Case Reports in Orthopedics

Case Reports in Orthopedics / 2015 / Article

Case Report | Open Access

Volume 2015 |Article ID 656542 | 6 pages | https://doi.org/10.1155/2015/656542

Correction of Length Discrepancy of Radius and Ulna with Distraction Osteogenesis: Three Cases

Academic Editor: Johannes Mayr
Received26 Mar 2015
Revised21 Jul 2015
Accepted27 Jul 2015
Published10 Aug 2015

Abstract

Objectives. The aim of the study was to investigate the results of patients with isolated length discrepancy between ulna and radius who underwent distraction osteogenesis with unilateral external fixator. Material and Methods. A patient with ulna shortening due to multiple enchondromatosis, a patient with ulna shortening due to ulnar club hand, and a patient with radial shortening due to radial club hand were included in the study. The patients underwent ulna and radial distraction osteogenesis with unilateral external fixator. Range of wrist and forearm motion, deformities, and length discrepancy of ulna and radius were compared at preoperative and postoperative. Results. Duration of external fixation and followup were 2.6 and 23.3 months, respectively. Mean distraction osteogenesis was 1.66 cm. No patient reached the length of normal side. Range of rotation of forearm was increased by 15°. Range of ulnar-radial deviation was increased by 21.6°. Deformity of 15° at patient with multiple enchondromatosis was corrected. Conclusion. Isolated ulna or radius shortening may reduce with distraction osteogenesis by unilateral external fixator to prevent serious deformity.

1. Introduction

Common causes of the radius and ulna length discrepancy in the childhood are radial club hand, ulnar club hand, traumatic epiphyseal injury, multiple osteochondromatosis, fibrocartilaginous focal dysplasia, and congenital pseudarthrosis [1]. Since the idea that advocated that upper extremity length discrepancy does not much affect the body functions and cosmetic appearance, upper extremity lengthening has not been as widespread as the lower extremities [2]. The unbalanced growth between the ulna and radius leads to deformity that significantly affects elbow, forearm, and wrist functions. In particular, the length difference will increase between the two bones in childhood which will also increase the deformity. So the prevention of unbalanced growth between the radius and ulna in forearm is thought to be necessary. In this study, we aimed to present the early clinical and radiological results of patients who underwent isolated ulnar or radial lengthening [3].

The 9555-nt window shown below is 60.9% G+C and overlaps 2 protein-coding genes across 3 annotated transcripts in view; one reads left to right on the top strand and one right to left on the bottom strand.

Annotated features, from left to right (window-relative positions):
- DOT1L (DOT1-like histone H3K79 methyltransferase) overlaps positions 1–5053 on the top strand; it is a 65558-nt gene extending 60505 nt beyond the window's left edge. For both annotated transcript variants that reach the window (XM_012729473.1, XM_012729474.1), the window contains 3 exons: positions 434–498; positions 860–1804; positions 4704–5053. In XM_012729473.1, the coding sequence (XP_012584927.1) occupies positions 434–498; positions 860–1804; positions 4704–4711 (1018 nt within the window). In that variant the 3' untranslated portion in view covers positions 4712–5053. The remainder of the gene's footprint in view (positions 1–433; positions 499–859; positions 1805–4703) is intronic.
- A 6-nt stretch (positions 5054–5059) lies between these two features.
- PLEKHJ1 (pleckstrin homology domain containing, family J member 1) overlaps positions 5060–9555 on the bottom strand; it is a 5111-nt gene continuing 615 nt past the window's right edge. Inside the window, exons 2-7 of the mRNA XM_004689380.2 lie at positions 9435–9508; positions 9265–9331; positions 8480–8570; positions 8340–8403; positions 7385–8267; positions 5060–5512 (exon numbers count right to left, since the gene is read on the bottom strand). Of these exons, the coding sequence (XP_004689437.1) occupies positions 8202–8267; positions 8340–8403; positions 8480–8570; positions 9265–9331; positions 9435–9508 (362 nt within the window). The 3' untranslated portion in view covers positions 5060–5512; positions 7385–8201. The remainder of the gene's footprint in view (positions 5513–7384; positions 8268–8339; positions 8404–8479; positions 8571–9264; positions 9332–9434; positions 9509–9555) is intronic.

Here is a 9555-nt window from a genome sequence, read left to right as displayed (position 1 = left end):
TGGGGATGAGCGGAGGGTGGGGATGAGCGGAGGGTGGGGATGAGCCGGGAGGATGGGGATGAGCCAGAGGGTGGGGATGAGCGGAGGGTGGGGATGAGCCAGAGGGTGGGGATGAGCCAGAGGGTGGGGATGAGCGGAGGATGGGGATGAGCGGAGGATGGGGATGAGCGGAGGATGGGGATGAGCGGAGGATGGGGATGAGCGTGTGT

2. Material and Methods

Between September 2007 and December 2008 three patients were admitted to clinic with the complaint of isolated ulna and radius length discrepancy. One of the three patients had multiple enchondromatosis, the other had isolated ulnar shortening and deformity due to the ulnar club hand, and another had isolated radial shortening and deformity due to the radial club hand. With the aim of eliminating deformity and shortening, distraction osteogenesis was applied to shorter ulna or radius with osteotomies and unilateral external fixators.

2.1. Case 1

A seven-year-old male patient with multiple enchondromatosis was admitted to our clinic with complaints of left forearm and wrist deformity, length discrepancy between his upper limbs, and limited forearm rotation.

In the patient’s physical examination, there was a significant length discrepancy between both upper extremities. Ulnar deviation of left forearm and wrist was observed. The supination and pronation of forearm and radial deviation of wrist were limited when compared to right extremity. Enchondromatosis lesions at the distal ulna were seen on radiographic evaluation. Ulna was short and deformed; distal ulna did not articulate with the distal radius and did not meet the carpal bones. Carpal bones replaced to ulnar side. The left ulna was found to be 2 cm shorter than right ulna.